Most Drivers Unfamiliar with Intelligent Vehicle Sensing Features

June 30, 2010

This article is included in these additional categories:

Analytics, Automated & MarTech | Automotive | Brand Metrics | Data-driven | Retail & E-Commerce | Technology

A substantial majority of US drivers are unfamiliar with advanced intelligent vehicle sensing features, but potential interest exists, according to a new study from Harris Interactive.

Drivers See Value in Blind Spot Detection
Though only 6% of drivers indicate they are extremely or very familiar with blind spot and cross-traffic detection systems, there is obvious interest in these features, with one-quarter (24%) of drivers saying they would be extremely or very likely to purchase this for their next vehicle. Furthermore, only 15% of drivers are not at all likely to purchase these systems.


Blind spot detection features identify people, other vehicles, or objects within vehicles’ blind spots and provide an instant warning to the driver. Similarly, cross-traffic detection systems can detect vehicles, people or objects in a vehicle’s path while backing out of a parking space and alert the driver.

Driver Recognition Systems Have Low Recognition
Despite low familiarity with driver recognition systems (5% very/extremely familiar) interest in this feature has remained constant since 2005, with 22% indicating they would be extremely or very likely to purchase for their next vehicle. This system allows multiple drivers of a vehicle the ability to program various vehicle settings including seat positions, mirror positions, and climate control & stereo settings that can all be activated when the driver enters the vehicle.


Drivers in the Dark about Night Vision
Similar to the other advanced vehicle intelligent sensing technologies, familiarity with night vision systems is low, with only 6% who are extremely or very familiar, though nearly one quarter (24%) would consider purchasing this feature for their next vehicle. This technology provides the driver with a high-beam image of the road ahead, without distracting other drivers, using an infrared light beam that is invisible to the human eye. An on-board camera is used to capture images up to 500 feet away that are then presented on a display in the vehicle’s cockpit.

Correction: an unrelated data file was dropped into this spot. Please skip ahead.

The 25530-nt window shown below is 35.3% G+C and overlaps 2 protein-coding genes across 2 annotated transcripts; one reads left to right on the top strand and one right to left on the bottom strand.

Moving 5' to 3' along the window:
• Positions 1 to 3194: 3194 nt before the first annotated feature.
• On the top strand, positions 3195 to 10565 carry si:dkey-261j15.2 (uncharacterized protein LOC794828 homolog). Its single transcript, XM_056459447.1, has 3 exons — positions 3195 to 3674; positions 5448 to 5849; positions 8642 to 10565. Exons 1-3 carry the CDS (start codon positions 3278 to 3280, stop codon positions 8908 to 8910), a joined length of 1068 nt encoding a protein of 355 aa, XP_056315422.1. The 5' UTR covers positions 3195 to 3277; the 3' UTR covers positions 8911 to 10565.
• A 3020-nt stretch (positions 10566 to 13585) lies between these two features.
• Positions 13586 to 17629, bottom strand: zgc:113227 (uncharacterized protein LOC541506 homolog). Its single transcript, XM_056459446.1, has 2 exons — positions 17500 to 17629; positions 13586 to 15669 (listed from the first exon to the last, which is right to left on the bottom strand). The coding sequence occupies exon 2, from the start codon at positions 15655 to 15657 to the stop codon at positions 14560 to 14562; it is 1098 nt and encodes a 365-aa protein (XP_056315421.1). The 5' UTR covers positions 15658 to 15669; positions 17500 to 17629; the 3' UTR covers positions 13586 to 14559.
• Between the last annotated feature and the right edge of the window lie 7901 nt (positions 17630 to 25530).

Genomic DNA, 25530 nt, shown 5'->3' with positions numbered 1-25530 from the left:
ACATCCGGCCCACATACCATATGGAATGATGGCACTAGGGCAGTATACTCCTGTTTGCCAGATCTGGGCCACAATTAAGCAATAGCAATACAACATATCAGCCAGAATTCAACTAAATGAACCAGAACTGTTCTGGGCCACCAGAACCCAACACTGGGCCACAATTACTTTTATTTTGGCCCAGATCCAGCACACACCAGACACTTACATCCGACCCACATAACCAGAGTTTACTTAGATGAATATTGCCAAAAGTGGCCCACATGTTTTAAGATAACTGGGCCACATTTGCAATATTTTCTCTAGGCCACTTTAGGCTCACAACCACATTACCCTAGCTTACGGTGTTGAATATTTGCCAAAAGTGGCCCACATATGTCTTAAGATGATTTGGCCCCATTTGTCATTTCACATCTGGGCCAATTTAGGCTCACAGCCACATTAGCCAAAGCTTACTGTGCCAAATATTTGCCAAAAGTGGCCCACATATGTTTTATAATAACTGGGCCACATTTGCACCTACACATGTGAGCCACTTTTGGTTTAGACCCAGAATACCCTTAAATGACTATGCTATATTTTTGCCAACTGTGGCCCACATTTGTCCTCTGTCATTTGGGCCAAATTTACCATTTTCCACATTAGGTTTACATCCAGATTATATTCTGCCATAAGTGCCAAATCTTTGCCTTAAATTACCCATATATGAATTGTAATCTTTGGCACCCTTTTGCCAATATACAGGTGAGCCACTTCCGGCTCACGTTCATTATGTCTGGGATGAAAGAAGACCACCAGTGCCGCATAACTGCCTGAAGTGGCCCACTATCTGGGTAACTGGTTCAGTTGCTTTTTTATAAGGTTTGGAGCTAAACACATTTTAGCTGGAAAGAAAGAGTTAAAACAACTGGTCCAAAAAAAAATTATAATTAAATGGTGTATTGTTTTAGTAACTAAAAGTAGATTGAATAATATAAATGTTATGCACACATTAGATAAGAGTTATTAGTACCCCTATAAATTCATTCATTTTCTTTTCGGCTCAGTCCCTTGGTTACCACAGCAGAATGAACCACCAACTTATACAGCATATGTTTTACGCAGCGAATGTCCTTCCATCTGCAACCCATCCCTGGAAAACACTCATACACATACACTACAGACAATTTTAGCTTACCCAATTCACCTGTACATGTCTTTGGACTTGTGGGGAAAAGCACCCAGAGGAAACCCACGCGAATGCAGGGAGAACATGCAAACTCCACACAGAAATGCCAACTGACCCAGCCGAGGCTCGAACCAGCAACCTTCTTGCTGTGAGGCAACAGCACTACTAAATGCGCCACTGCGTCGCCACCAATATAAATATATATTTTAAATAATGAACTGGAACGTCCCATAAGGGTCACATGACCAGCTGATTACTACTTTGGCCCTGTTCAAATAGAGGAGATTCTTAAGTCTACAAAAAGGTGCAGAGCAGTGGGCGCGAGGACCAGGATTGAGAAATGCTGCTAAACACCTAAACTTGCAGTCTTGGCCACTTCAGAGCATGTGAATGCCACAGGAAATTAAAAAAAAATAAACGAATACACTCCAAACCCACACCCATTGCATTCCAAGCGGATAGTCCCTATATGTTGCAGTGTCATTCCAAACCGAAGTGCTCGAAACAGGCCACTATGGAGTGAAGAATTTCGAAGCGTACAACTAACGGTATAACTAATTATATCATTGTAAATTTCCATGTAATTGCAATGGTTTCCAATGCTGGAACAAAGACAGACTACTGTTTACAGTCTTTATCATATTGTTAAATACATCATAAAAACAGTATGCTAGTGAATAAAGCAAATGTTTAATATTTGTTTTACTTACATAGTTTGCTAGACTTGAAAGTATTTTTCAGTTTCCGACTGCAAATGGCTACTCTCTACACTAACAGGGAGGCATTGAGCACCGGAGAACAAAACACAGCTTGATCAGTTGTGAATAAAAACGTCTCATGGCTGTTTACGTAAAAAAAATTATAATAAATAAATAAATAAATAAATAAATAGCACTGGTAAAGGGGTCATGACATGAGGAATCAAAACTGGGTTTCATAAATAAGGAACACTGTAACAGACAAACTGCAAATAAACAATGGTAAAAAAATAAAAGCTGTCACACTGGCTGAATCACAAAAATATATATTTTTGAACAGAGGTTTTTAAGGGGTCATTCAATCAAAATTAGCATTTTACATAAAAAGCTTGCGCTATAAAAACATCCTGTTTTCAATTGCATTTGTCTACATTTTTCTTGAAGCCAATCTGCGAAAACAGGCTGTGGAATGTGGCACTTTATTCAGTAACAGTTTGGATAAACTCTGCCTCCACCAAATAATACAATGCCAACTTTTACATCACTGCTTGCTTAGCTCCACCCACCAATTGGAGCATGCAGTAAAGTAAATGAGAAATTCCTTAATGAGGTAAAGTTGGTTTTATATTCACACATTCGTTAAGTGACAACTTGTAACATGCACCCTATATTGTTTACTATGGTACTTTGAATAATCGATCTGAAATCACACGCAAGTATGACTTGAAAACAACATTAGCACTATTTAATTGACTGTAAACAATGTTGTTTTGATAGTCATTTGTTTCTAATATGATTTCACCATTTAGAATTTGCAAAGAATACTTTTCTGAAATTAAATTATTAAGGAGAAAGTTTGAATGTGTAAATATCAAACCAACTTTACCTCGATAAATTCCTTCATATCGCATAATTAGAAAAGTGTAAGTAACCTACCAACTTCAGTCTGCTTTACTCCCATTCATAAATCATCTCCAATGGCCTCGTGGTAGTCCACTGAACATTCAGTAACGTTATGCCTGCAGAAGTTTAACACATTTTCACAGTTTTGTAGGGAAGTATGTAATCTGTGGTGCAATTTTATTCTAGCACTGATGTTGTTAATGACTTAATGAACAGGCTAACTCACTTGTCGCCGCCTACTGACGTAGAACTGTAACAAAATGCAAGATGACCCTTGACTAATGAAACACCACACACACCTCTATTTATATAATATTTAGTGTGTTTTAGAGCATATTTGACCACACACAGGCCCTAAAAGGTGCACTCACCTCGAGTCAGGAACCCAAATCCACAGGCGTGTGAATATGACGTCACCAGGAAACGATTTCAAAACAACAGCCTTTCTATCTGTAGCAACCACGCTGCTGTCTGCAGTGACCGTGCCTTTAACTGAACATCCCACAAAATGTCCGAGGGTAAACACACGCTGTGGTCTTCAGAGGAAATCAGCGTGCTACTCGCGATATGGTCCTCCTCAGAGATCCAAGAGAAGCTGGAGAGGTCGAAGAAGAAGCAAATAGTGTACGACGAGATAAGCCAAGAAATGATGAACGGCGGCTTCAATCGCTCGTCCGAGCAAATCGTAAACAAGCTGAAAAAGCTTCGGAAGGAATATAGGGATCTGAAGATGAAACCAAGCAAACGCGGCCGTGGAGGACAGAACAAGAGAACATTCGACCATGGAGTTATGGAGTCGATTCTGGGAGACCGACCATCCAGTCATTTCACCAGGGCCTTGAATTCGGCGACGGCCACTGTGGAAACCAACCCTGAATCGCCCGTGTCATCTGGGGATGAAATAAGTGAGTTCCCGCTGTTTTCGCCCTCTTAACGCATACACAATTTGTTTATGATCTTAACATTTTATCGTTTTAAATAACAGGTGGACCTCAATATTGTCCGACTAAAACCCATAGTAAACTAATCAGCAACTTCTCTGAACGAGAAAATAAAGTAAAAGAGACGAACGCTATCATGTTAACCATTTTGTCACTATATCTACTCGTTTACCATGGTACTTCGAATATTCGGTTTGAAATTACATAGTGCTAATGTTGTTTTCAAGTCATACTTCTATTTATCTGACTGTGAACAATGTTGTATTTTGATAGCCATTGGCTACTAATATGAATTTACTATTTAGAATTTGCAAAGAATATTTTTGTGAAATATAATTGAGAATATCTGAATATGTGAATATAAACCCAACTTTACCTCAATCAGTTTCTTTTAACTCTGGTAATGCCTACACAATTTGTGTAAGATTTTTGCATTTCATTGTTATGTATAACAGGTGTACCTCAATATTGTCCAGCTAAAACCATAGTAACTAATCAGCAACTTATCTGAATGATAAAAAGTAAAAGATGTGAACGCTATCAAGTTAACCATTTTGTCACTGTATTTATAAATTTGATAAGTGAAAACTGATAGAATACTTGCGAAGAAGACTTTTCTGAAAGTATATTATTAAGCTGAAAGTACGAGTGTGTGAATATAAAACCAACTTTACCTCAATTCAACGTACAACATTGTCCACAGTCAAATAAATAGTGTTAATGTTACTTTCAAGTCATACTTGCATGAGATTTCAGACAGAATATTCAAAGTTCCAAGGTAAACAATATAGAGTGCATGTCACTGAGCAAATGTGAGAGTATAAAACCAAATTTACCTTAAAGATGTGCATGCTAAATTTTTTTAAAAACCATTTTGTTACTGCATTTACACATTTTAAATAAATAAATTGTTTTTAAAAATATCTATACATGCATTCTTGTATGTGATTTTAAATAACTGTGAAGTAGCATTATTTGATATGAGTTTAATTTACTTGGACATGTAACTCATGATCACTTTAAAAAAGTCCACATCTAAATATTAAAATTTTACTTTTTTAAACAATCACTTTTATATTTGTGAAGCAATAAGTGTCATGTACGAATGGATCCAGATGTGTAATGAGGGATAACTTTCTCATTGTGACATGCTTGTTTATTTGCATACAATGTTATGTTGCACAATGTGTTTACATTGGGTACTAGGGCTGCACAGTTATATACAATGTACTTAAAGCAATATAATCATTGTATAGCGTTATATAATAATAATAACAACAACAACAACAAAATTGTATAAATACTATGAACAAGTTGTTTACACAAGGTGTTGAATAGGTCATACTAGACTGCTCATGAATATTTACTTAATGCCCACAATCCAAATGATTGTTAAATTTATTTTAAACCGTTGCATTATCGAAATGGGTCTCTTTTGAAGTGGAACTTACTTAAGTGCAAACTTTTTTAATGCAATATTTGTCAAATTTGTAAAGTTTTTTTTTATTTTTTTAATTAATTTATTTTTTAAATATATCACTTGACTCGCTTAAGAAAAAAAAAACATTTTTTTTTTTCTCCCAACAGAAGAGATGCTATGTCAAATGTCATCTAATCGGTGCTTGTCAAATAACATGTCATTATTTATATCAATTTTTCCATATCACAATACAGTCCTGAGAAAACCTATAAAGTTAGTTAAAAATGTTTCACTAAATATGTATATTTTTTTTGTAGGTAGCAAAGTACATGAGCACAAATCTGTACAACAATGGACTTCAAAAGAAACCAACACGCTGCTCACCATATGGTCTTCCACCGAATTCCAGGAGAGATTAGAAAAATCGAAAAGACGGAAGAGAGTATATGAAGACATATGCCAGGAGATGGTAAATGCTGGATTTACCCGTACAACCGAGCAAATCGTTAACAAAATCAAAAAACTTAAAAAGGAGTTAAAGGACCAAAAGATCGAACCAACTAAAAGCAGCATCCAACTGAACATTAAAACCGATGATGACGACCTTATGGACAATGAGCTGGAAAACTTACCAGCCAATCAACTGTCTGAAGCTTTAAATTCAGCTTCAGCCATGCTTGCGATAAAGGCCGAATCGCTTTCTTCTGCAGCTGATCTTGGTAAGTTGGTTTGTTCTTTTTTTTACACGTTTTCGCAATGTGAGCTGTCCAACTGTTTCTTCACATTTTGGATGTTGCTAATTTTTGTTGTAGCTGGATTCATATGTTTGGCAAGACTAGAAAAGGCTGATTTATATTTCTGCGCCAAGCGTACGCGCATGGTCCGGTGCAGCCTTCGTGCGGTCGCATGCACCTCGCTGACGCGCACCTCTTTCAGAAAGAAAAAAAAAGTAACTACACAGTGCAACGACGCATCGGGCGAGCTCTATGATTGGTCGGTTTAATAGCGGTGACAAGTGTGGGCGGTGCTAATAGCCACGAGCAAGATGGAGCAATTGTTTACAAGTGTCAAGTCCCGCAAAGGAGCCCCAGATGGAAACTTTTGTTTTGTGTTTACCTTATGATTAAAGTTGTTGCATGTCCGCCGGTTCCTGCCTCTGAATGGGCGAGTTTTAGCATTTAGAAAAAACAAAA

Parking Assist Has Highest Familiarity, Lowest Interest
Given the recent promotion of parking assist systems by car companies, it’s not surprising 11% are extremely or very familiar with this technology. However, compared to the other technologies, fewer drivers are likely to consider purchasing this technology (12%). In addition, a substantial 38% of drivers are not at all likely to consider purchasing a parking assist system.

Parking assist systems help drivers park backwards or parallel park using a built-in computer and small sensors located at the rear of the vehicle. After confirming feasibility of targeted parking position, the vehicle’s parking movements would be done automatically by the vehicle.

GPS Puts Automotive Infotainment Revenue on Downward Slide
The global market for “automotive infotainment” will decline in the next five years with GPS as a major driver, according to new data from ABI Research. The global compound annual growth rate (CAGR) for revenue from automotive infotainment products and technologies (which includes in-vehicle navigation, audio, video and Internet) between 2010 and 2015 is expected to be negative 3.5%.

ABI bases this prediction on its forecast of a 15.9% shrinkage in the worldwide automotive infotainment market from more than $29.5 billion this year to $24.8 billion in 2015.

About the Data: The AutoTECHCAST study was conducted online within the United States by Harris Interactive between April 6-26, 2010 among 12,225 U.S. adults ages 18 and older and who own or lease a vehicle, have a valid driver’s license, have at least one household vehicle, own a vehicle model year 2005 or newer, and are at least 50 percent involved in the decision to buy their next household vehicle. Results were weighted as needed for age, gender, education, region and income and to properly represent U.S. vehicle segment owners. Propensity score weighting also was used to adjust for respondents’ propensity to be online.

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